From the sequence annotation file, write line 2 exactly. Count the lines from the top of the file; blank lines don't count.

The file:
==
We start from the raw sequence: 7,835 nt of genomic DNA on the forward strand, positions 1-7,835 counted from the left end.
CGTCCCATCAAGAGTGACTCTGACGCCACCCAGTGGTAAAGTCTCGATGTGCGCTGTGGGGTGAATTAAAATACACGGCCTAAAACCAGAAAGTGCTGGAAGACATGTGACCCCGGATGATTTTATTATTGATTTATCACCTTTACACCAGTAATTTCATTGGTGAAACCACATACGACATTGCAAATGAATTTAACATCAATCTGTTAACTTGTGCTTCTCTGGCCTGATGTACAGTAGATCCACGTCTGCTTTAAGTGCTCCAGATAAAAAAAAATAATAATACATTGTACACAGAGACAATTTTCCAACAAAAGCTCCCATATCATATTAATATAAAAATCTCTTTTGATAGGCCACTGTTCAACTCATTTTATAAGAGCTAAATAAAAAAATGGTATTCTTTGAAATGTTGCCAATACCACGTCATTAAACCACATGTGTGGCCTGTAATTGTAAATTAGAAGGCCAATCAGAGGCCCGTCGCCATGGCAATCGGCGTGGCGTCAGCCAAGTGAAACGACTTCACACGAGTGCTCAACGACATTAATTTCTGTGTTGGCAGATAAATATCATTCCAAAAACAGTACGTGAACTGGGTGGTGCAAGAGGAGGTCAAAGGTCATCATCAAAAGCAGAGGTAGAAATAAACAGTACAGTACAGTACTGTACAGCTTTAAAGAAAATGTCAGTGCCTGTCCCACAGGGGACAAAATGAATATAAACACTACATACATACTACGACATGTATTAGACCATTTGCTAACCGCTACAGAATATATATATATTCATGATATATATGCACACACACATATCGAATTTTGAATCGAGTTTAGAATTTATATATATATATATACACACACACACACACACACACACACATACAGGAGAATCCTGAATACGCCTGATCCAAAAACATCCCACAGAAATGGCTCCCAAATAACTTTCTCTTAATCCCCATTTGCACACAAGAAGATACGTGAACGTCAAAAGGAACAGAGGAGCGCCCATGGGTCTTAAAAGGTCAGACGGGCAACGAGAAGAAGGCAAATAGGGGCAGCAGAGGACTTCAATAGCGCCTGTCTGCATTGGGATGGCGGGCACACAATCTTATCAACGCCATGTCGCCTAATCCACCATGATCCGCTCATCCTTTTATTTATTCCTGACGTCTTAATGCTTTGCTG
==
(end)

CGTCCCATCAAGAGTGACTCTGACGCCACCCAGTGGTAAAGTCTCGATGTGCGCTGTGGGGTGAATTAAAATACACGGCCTAAAACCAGAAAGTGCTGGAAGACATGTGACCCCGGATGATTTTATTATTGATTTATCACCTTTACACCAGTAATTTCATTGGTGAAACCACATACGACATTGCAAATGAATTTAACATCAATCTGTTAACTTGTGCTTCTCTGGCCTGATGTACAGTAGATCCACGTCTGCTTTAAGTGCTCCAGATAAAAAAAAATAATAATACATTGTACACAGAGACAATTTTCCAACAAAAGCTCCCATATCATATTAATATAAAAATCTCTTTTGATAGGCCACTGTTCAACTCATTTTATAAGAGCTAAATAAAAAAATGGTATTCTTTGAAATGTTGCCAATACCACGTCATTAAACCACATGTGTGGCCTGTAATTGTAAATTAGAAGGCCAATCAGAGGCCCGTCGCCATGGCAATCGGCGTGGCGTCAGCCAAGTGAAACGACTTCACACGAGTGCTCAACGACATTAATTTCTGTGTTGGCAGATAAATATCATTCCAAAAACAGTACGTGAACTGGGTGGTGCAAGAGGAGGTCAAAGGTCATCATCAAAAGCAGAGGTAGAAATAAACAGTACAGTACAGTACTGTACAGCTTTAAAGAAAATGTCAGTGCCTGTCCCACAGGGGACAAAATGAATATAAACACTACATACATACTACGACATGTATTAGACCATTTGCTAACCGCTACAGAATATATATATATTCATGATATATATGCACACACACATATCGAATTTTGAATCGAGTTTAGAATTTATATATATATATATACACACACACACACACACACACACACATACAGGAGAATCCTGAATACGCCTGATCCAAAAACATCCCACAGAAATGGCTCCCAAATAACTTTCTCTTAATCCCCATTTGCACACAAGAAGATACGTGAACGTCAAAAGGAACAGAGGAGCGCCCATGGGTCTTAAAAGGTCAGACGGGCAACGAGAAGAAGGCAAATAGGGGCAGCAGAGGACTTCAATAGCGCCTGTCTGCATTGGGATGGCGGGCACACAATCTTATCAACGCCATGTCGCCTAATCCACCATGATCCGCTCATCCTTTTATTTATTCCTGACGTCTTAATGCTTTGCTG